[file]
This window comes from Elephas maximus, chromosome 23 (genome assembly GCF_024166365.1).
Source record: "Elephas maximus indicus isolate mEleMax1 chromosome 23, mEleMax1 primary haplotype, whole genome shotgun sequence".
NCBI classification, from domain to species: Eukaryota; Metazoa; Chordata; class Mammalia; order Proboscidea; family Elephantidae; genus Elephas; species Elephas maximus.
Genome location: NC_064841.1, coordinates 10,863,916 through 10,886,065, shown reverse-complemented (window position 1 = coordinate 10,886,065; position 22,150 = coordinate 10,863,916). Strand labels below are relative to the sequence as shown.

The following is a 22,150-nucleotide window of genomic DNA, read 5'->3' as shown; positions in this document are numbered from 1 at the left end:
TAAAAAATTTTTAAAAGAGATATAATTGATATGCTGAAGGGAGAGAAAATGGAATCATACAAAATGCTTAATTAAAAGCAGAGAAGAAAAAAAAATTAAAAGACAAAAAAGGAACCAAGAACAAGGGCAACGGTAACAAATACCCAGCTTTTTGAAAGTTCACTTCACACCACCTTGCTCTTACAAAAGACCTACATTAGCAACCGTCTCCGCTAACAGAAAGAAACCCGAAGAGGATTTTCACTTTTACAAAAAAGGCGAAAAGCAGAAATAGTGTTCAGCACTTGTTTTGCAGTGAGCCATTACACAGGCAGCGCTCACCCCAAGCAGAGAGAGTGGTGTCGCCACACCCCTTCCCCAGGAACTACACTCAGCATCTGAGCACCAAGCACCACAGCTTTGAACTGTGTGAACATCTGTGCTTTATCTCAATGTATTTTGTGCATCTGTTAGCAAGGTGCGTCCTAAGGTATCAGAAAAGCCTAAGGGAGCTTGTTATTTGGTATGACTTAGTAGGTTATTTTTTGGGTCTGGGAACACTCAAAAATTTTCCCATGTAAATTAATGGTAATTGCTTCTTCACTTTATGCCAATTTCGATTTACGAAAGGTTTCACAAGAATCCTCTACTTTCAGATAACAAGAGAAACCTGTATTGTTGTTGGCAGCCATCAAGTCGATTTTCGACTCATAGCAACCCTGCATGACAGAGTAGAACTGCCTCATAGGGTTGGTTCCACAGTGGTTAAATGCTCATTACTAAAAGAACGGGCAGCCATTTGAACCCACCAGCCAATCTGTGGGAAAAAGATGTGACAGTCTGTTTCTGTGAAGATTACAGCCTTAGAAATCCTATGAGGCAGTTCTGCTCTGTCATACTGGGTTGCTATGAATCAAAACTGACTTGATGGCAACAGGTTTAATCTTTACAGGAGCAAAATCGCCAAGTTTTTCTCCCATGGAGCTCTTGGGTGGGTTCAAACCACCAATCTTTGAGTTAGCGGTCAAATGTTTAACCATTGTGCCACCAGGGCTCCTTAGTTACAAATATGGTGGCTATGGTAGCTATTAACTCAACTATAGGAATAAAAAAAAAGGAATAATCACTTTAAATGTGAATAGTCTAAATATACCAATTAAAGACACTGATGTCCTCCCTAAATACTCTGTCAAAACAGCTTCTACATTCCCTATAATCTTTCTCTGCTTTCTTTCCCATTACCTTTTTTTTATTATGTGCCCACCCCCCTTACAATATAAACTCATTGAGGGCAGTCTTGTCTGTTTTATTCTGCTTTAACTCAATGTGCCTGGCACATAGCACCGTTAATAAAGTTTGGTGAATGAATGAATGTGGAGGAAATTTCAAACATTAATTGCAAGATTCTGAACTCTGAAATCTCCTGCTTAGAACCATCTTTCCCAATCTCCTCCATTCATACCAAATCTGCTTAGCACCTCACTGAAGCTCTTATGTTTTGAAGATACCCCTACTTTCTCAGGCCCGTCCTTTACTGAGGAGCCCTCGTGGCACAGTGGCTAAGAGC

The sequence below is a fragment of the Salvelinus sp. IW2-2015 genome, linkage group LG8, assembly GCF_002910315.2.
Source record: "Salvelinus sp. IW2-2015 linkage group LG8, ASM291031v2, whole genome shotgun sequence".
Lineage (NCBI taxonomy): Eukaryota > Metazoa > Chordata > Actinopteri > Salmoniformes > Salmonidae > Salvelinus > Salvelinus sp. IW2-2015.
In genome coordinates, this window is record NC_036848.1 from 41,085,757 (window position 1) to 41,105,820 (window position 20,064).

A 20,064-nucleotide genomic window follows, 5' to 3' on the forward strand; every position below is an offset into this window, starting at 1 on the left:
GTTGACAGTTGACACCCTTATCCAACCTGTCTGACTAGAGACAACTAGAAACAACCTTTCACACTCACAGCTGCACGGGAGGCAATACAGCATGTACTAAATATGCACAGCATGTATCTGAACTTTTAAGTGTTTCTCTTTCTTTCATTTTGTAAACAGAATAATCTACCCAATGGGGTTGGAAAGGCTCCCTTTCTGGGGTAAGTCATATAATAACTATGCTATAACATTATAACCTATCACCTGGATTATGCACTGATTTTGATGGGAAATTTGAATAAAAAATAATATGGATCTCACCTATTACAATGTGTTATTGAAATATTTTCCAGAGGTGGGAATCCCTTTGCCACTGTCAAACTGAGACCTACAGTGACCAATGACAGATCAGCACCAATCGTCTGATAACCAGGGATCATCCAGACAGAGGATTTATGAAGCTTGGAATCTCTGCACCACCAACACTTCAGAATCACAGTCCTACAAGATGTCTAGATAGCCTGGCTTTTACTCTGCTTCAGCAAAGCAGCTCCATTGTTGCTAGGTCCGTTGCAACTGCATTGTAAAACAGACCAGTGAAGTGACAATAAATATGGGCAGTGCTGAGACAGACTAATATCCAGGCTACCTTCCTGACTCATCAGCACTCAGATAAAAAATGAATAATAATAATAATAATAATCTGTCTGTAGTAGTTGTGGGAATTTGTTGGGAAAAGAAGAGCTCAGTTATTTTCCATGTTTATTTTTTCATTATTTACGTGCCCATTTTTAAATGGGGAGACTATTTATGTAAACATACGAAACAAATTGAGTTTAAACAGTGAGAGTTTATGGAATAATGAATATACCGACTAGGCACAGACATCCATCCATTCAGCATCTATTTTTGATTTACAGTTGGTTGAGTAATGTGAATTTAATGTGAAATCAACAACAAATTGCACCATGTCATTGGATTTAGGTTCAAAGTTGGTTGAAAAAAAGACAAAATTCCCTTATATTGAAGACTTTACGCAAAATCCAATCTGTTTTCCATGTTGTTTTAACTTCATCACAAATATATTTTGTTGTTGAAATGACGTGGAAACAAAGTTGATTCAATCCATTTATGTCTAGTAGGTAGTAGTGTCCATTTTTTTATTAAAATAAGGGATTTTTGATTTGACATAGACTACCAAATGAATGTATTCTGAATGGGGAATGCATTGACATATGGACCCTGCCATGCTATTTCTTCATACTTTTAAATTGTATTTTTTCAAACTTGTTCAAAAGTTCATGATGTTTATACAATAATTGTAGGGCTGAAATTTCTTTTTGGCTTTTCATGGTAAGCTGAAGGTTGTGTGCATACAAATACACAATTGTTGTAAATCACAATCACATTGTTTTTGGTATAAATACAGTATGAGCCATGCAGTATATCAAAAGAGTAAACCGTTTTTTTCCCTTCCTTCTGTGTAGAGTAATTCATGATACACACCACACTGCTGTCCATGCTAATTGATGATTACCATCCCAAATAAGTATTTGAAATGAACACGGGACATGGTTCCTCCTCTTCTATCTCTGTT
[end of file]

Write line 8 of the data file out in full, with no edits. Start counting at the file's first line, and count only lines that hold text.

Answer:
Source record: "Salvelinus sp. IW2-2015 linkage group LG8, ASM291031v2, whole genome shotgun sequence".